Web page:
Indeed it’s the difference between something being gaussian and something being a bit wider up top or more triangular that throws our data for a loop. When performing the numerical integration right near the peak of the blackbody curve the filter is much narrower than the peak of the spectrum. This means that the variation from one filter to another across this regions is not
extremly pronounced. When the filter funtion is poorly approximated it makes a big difference!

What really needs to be done is to replicate the bell curve of the filter using a numerically exact model. Since I don’t have any means to do this I’m going to have to switch my beautiful 60 data point set into 10 data sets (ten filters) with only 6 data points each.

I was also going to pursue a reverse derivation of the plank curve using a 3D curve fit of my data array, that would have made my lab something close to a manifestation of sheer beauty on paper. But with these results I think it’s not going to be
worth the effort, I know that the answer will be poor.

I’m not all that worried about poor data, If I can write a blog at 12:50 am on a Friday night about the intricacies of a Gaussian Distribution, I’m not going to have any trouble filling 5 pages in Latex on the topic.

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Quantum Mechanics

Quantum Mechanics is honestly the sweetest course I have ever taken in the history of my life. I’m now checking it off on my list of life goals as complete

Now, anybody else in the course right now might be thinking otherwise as we are all finishing up the largest “weekly” assignment of our lives. Mine totals 16 pages. But by struggling through some ridiculous matheMagic to do those complex integrals and expectation values etc. I’ve developed not only a greater interest in the stuff, I’ve really got a much larger respect for the whole deal.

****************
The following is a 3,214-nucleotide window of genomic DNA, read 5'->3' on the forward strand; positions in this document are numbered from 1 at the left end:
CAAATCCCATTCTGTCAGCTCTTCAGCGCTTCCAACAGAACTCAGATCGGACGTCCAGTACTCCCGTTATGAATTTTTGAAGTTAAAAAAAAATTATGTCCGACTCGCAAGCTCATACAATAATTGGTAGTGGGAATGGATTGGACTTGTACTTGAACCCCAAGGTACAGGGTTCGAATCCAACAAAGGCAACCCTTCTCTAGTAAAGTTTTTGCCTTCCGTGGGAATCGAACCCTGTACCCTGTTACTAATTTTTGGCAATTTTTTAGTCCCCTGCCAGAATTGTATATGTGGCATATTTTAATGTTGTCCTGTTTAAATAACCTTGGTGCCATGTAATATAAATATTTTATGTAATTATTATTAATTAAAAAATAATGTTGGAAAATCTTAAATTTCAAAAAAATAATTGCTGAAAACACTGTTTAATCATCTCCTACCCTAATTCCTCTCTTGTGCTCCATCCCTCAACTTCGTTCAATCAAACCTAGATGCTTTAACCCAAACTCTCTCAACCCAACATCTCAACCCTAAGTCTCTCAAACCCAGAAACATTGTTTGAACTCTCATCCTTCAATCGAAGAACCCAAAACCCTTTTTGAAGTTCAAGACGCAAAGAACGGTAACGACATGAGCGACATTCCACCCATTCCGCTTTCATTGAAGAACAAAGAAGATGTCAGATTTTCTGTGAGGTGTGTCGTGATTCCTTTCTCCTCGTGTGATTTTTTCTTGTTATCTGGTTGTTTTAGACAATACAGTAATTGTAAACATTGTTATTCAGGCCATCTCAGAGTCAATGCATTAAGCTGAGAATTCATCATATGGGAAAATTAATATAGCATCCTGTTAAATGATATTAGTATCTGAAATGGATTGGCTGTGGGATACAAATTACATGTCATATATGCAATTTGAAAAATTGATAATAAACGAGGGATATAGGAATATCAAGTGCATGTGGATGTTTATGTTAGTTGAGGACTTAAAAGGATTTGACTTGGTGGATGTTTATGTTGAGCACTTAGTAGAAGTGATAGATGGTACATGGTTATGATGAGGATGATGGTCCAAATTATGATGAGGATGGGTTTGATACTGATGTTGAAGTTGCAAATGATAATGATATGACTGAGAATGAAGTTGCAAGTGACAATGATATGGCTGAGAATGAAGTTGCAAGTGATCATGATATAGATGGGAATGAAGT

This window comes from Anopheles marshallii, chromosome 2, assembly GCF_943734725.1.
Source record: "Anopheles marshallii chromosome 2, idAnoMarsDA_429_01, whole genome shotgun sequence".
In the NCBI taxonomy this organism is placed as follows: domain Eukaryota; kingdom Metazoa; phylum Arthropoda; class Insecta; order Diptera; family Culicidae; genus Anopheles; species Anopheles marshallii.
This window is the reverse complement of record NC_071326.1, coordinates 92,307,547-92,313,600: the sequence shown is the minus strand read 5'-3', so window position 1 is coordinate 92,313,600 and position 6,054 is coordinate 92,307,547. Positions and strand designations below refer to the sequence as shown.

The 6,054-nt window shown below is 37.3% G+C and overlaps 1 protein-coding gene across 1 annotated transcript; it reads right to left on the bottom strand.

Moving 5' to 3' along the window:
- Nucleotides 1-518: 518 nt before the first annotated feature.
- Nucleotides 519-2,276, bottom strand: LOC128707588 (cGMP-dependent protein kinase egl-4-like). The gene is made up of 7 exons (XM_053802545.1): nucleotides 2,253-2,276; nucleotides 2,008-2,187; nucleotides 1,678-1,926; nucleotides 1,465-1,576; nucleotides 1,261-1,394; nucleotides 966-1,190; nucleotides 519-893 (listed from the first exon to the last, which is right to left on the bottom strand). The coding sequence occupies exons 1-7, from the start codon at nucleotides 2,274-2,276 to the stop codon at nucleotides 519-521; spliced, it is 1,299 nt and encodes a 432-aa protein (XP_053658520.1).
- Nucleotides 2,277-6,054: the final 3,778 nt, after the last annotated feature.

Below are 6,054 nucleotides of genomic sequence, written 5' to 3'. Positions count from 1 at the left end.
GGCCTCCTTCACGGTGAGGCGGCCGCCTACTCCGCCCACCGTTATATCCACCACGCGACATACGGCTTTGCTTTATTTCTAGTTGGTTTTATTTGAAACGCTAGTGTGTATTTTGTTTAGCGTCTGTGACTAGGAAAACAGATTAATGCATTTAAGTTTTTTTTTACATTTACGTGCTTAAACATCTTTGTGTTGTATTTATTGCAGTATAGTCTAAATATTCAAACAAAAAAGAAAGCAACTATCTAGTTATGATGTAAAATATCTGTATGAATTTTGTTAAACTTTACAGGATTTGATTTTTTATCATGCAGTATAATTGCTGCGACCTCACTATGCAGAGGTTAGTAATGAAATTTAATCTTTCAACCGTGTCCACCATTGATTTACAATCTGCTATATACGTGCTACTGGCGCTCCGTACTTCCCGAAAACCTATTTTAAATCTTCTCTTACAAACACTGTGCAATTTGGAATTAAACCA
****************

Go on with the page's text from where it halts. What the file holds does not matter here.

When you start an integral on one page, and hack your way through it on 2 pages, making reference to another 4 pages of previous results for simplification along the way, and arrive at the finish line with an answer of h|bar*(l^2 + a). You really get a grip on how intricately everything fits together. Having started with an expression that was so long I couldn’t even write it on one line (and couldn’t be reduced from there either!) and can develop such an elegant result I’m beginning to get a bit better grip on how perfectly God has this world balanced out. Whether or not the quantum mechanics aspect of the problem characterizes the real world very accurately, the math itself is something that elicits a bit of awe in me. I can’t help but sit here at my desk and be in a good mood even though the clock now shows “12:50″ because I’ve just seen a few of God’s fingerprints.

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LaTeX

My Phys 397 lab course requires that my lab reports be submitted according to a specific style. LaTeX is strongly recommended as this allows us to use a template provided to develop our lab reports and equations etc. in an efficient, neat and standard manor.

I therefore downloaded the freeware MikTeX distribution of the LaTeX language for windows operating systems. I got a bit of practice thus far, but I certainly have a lot yet to learn. For the most part all I have figured out is that TeX is an extremely powerful tool. The more I read (which is not much yet) the more I realize that I haven’t really made much progress yet. It’s one of those things that once I know it I doubt I’ll be using much else to create documents. The thing I’m interested in is how other people are going to respond to my communication via .pdf for all purposes rather than .doc? If you’re wondering how this is going to work out you’ve got about 1 month to find a solution because I know that once I learn I won’t turn back.

Here’s an Example of what I’ve figured out how to do so far. Focussed mostly on the math aspects of the markup, I’ll learn the other stuff as I go along.

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Days of Physics underway

Tuesday and Thursday this semester are certainly days that will teach me that even great things like physics need to be managed in moderation.

Hopefully this semester won’t turn me against it (I have little doubt that this is impossible) but I’ll certainly get my fill. Starting with Electrodynamics and then Quantum for 3 hours straight each morning I then roll right into 3 hours of labs in the afternoon. It’s a bit overboard but that’s just how the cookie crumbles.

I’m a little worried that I’ll get buried within a few weeks and won’t emerge until May.